While I enjoy shooting “detail” images that portray sub-areas of a watch dial, movement, or case, only three of these images made the cut for my favorites this year: two are dial details from Patek Philippe pieces featured in “Why I Bought It” articles, Reference 2526 “Gobbi Milano” and Reference 5170P.
The third detail shot is a dial-meets-movement image of one of the two double tourbillon cages in my good friend’s Greubel Forsey Invention Piece 2; see if you can count all the different finishing techniques used within this tiny space!
If I tried to include in this article every beautiful movement I’ve photographed this past year, we’d be here a very long time indeed! By and large, I’m guessing that the makers of the movements included in this retrospective won’t surprise too many, beginning with A. Lange & Söhne and the unique Homage to Walter Lange whose face you saw earlier.
I was especially pleased at how well this image turned out as I shot it on a tabletop in the Phillips showroom in New York using one small travel LED light and a table lamp that happened to be on hand.
Back at home, A. Lange & Söhne featured again in this dual image comparing the movement of the Double Split with the competing Caliber CHR 29-535 PS in Patek Philippe’s Reference 5370P. This is another one of those tricky-to-light images of two watches in one setting, and my goal was to portray both pieces as faithfully as possible in order to allow for a fair and direct comparison.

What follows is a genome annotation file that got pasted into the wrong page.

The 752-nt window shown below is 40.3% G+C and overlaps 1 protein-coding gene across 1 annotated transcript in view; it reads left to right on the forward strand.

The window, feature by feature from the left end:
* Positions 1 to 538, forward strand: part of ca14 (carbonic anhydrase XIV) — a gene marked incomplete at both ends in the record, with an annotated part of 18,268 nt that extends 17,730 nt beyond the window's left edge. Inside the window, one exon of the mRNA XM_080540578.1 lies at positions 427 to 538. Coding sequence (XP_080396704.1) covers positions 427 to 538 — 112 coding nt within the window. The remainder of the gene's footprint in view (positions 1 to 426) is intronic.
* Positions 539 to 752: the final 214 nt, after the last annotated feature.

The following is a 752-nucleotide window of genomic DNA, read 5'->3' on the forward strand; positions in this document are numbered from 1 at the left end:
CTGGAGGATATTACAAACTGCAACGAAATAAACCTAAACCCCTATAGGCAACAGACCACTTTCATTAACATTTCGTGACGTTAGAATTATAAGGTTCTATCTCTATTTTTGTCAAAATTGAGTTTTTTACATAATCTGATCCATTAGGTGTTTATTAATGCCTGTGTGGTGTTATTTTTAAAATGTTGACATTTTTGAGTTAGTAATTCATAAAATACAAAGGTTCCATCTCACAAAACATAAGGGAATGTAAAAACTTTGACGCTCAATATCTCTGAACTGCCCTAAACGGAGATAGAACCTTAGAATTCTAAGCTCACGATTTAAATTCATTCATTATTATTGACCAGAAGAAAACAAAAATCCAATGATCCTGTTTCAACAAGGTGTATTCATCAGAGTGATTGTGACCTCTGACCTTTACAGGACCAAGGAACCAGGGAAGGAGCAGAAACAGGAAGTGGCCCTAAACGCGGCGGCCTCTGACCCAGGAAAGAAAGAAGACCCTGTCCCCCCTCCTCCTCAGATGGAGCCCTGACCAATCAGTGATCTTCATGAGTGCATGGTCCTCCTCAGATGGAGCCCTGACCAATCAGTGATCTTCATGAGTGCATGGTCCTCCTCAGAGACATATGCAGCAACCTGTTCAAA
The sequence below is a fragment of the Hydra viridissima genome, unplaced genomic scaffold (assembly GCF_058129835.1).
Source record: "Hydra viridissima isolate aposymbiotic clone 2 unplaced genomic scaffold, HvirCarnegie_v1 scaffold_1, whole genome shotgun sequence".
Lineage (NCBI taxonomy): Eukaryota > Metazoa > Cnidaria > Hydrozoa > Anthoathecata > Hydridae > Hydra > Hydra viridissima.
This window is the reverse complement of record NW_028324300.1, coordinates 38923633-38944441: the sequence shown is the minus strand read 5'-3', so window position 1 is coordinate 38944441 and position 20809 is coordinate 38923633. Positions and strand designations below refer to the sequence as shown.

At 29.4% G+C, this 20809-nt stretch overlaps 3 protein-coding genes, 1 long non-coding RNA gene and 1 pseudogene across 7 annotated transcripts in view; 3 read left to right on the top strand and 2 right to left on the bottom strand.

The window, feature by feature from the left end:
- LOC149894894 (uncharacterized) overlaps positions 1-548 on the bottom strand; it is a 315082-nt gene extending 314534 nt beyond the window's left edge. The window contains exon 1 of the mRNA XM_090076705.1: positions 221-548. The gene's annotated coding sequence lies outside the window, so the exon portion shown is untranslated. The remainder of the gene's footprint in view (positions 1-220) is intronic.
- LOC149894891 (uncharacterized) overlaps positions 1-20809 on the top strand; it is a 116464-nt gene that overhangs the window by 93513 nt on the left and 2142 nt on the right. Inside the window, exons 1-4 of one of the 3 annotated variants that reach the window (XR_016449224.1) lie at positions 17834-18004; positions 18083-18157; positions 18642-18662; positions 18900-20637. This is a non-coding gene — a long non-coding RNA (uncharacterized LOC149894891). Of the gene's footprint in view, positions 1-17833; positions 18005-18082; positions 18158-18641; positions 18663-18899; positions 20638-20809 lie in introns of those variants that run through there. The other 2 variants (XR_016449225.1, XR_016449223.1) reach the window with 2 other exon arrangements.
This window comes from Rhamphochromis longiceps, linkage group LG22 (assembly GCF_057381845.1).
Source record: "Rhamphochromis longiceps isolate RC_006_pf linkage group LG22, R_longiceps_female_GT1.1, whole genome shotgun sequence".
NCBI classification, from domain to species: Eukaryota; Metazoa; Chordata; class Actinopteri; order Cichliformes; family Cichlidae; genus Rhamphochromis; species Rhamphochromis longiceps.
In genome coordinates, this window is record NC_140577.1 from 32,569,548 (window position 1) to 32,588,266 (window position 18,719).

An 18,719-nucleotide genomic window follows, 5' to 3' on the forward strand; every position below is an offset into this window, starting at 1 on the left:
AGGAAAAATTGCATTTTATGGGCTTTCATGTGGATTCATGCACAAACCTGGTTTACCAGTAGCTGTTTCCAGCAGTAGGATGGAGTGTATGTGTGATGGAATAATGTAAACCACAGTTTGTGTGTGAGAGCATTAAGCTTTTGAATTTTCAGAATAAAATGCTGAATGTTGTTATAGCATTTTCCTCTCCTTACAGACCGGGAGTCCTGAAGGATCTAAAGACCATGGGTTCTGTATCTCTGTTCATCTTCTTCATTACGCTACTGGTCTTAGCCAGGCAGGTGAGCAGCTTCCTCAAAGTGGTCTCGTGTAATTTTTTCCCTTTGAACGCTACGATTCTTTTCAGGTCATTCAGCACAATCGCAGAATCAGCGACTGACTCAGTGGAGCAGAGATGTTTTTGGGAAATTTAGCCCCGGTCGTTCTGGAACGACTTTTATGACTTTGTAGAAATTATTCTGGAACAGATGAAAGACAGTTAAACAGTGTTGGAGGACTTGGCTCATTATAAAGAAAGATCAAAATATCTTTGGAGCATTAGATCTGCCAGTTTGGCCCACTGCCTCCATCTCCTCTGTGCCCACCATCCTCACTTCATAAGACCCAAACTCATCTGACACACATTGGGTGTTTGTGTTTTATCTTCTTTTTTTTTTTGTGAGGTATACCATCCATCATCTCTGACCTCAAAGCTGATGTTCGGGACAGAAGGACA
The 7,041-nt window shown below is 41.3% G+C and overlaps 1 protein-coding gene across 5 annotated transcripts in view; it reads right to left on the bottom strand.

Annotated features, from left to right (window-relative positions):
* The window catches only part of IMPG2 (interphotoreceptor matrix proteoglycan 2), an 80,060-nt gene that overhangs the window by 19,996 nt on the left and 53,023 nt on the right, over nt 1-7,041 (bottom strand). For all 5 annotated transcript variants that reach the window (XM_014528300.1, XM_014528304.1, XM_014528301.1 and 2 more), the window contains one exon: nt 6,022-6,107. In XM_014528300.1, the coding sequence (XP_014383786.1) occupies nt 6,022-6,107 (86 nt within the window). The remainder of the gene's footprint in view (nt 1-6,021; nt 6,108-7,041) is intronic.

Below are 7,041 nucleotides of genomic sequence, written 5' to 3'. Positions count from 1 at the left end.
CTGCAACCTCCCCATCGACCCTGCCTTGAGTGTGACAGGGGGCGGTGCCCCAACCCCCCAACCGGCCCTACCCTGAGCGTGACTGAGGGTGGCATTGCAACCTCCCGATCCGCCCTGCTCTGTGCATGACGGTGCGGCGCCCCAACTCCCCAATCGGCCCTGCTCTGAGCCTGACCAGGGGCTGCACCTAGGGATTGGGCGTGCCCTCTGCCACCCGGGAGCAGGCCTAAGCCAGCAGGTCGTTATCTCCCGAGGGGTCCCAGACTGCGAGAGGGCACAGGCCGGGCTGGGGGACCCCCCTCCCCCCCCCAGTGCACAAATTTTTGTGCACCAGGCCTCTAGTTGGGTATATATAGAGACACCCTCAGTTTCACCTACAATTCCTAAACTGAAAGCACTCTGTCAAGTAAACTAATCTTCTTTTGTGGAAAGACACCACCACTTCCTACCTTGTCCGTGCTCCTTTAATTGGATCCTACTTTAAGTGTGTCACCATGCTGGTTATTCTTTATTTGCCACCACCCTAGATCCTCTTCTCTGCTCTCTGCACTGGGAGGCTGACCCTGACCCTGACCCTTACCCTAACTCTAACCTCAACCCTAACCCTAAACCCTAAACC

One of the great delights of 2018 for me was the opportunity to shoot a dear friend’s Voutilainen Masterpiece Chronograph II. And while I chose an all-rhodium treatment for the movement side of my own red gold piece, he (wisely, I think) opted for Voutilainen’s “standard” gilded plates and bridges, which really make the movement pop visually and provide a warm backdrop for the playful assortment of finely finished steel levers and springs (see Behind The Lens: Two Unique Masterpiece II Chronographs From Kari Voutililainen).
Sometimes it seems that there are only a few ways to show off a watch, but I do like to mix things up a bit, as I was able to do with this view of Hajime Asaoka’s Tsunami partially hidden behind the watch’s handmade buckle and strap. In this image you really get a sense of the crisp finishing style that Asaoka has developed over the past several years, along with a view of the immense balance wheel that looms in the shadows.
We’re big fans of Agenhor’s AgenGraphe movement here at Quill & Pad, and as a collector I put my money where my mouth was by purchasing, and then of course photographing, the unique “Carpe Diem” clock developed by Agenhor and HEAD Geneva for 2017’s Only Watch charity auction (see Why I Bought It: Carpe Diem “Only Watch” By Agenhor And HEAD Genève as well as Carpe Diem By Agenhor And HEAD For Only Watch 2017 Is The Very First AgenGraphe Chronograph Delivered And The Only Agenhor-Branded Watch).
This last movement shot might just be my favorite photo of the year. For starters, it has an almost brutal realism that I just can’t tear my eyes away from; and perhaps important only to me, it depicts the “keeps on ticking” movement of my father’s trusty Timex, still functional after all of these years and obvious heavy use (see Why I Bought It: Timex Marlin Re-edition).
Seen in the wild
I do take wristshots, but they’re not my specialty and relatively few appear in my articles (see more of my thoughts on this in Wristshots: The Story So Far). One of these that stood out for me this year was of a watch that apparently lends itself well to photography: once again, the Tsunami from Hajime Asaoka.